Let Me Breech The Subject

Ha ha. I’m so witty that I put a play on words to a subject that many pregnant women might be a little bit bothered with. Some aren’t. I fit into the former. And with BOTH babies being breech right now, I’m scared out my 30 year old mind. There. I said it. I’m scared. I’m scared, I’m scared, I’m scared.

For those of you who don’t know, here is a semi-brief explanation of breech presentation of a baby from birthingnaturally.net:

Breech Baby

What is a Breech Presentation?

The most common position for a baby to be in during labor is called the vertex, or head down position. A breech baby is not head down, but rather feet or buttocks down. There are three different breech positions a baby can be in:
  • Frank Breech – buttocks are down and legs go straight up.
  • Complete Breech – baby is sitting cross-legged.
  • Footling Breech – either one or two feet down.

  • In any breech position, the baby will exit the uterus feet or buttocks first, the head being the last part to be born. Approximately 15 % of babies are breech at 29-32 weeks, 7% of babies are breech at 38 weeks of pregnancy, only 3-4% are breech at 40 weeks pregnancy.

    Why is a breech baby a labor challenge?

    Babies who are in a breech position fare worse than babies who are in a head down (called vertex) position regardless of the way they are born. This is due to many factors not necessarily related to the babies position. First, babies who are born prematurely are more likely to be breech than their full term friends because they have not had the opportunity to move into a head down position yet. Breech position is also more common in babies with neuro-muscular problems because they do not have the coordinated movements to move to a head down position. Breech babies with either of those issues will have problems whether born by cesarean surgery or vaginally.
    Childhood handicap is more common among breech babies whether the baby is born vaginally or through a cesarean surgery. This means it is not the breech birth that causes the problem, but may be a problem the baby was already dealing with which caused the breech. Because of this, experts are beginning to see the head down position as a baby’s first developmental milestone. However, it is also possible for a baby to be stuck in a breech position because of issues with the mother’s pelvis.
    Whether it is safer for a breech baby to be born vaginally or by cesarean is still under debate. There is currently a study underway which may help unmuddy the waters, but until that happens, concerns about the possible complications from a breech vaginal birth make it almost impossible to find a care provider willing to catch a breech baby. But having risks in a vaginal birth does not erase the risks of cesarean birth, which are also higher for breech babies than for vertex babies.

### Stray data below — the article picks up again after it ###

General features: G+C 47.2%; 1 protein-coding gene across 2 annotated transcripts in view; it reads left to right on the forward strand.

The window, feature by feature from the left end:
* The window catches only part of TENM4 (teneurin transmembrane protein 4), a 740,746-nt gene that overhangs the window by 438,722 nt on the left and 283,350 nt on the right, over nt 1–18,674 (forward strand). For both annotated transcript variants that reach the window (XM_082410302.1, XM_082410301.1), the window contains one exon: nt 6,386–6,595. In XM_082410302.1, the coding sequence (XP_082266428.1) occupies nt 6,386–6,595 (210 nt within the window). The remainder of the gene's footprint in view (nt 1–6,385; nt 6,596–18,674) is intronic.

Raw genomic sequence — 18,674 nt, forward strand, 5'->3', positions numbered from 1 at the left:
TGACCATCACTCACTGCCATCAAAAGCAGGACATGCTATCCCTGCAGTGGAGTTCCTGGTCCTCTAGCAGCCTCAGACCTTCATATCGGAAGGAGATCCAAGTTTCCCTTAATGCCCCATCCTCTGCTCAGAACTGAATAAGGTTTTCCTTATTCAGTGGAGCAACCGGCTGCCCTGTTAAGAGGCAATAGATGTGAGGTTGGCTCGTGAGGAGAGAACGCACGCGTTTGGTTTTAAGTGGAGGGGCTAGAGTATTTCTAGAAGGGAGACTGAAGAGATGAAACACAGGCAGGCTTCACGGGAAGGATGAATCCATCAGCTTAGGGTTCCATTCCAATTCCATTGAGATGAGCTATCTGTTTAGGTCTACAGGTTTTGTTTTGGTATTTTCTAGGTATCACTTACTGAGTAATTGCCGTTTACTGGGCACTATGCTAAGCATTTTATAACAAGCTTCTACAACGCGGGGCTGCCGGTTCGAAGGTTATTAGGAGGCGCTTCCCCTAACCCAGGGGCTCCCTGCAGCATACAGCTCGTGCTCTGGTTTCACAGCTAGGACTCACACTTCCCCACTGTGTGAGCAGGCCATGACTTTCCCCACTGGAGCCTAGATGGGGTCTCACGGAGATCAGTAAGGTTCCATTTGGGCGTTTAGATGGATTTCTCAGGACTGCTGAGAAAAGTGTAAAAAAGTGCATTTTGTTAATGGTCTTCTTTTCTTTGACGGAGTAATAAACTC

During a vaginal birth, having a compressed cord is not able to provide oxygen to the baby. Additionally, because the head is coming out neck first, it is less likely to mold increasing the risk for the head to get stuck. If the baby is in the frank or complete breech positions and the body passes through without a problem, the head generally follows without problem. Still, the death rate for breech babies is 4 times higher than for head first or vertex presentation babies. Thankfully, in developed countries, death rates for babies are very low.
    Because of the increased risk, many doctors and midwives have stopped attending vaginal breech births. Instead, the standard treatment is to schedule a cesarean section at the earliest possible date. As fewer doctors and midwives participate in vaginal breech births, the skills necessary to safely attend the mother are lost. The main skill when working with a breech birth is to keep your hands off (i.e. don’t pull on the baby). The baby must be delivered by the mother’s pushing because pulling on the body can cause trauma to the head and neck. This is the most common cause of trauma to a breech baby during a cesarean surgery but is unavoidable when surgery is performed.
    There are many techniques that can be used to assist a vaginal breech birth. Positions such as hands and knees or at least squatting help to avoid the baby being stuck. There are also techniques to release arms or legs that do not release on their own. How much experience your midwife has with breech birth depends on many factors, so the only way to know is to ask her.

    In breech birth, the head is the last part of the baby to be born.

    Coaching Solutions

    Try techniques to turn the baby before labor begins. If the baby will not turn, find a caregiver who is experienced in assisting at a breech labor.

    Things to discuss with your caregiver:

    • As you near the end of your pregnancy, you may want to discuss ways to encourage your baby to move into a head down position. Some women have success with chiropractors familiar with techniques for encouraging proper positioning. Other women spend time with their hips higher than their head by either lying upside down on an inclined ironing board or by placing pillows under their hips. If your doctor feels your health is good, you may want to try one or both of these techniques. Learn how to determine your baby’s position for yourself.
    • Some women try placing a flashlight or headphones near their pubic bone, in an attempt to encourage the baby to move head down. Some experts recommend talking to the baby and telling him it is time to turn. Although no studies support the success of either of these methods, they seem to be harmless and your caregiver may encourage you to try them.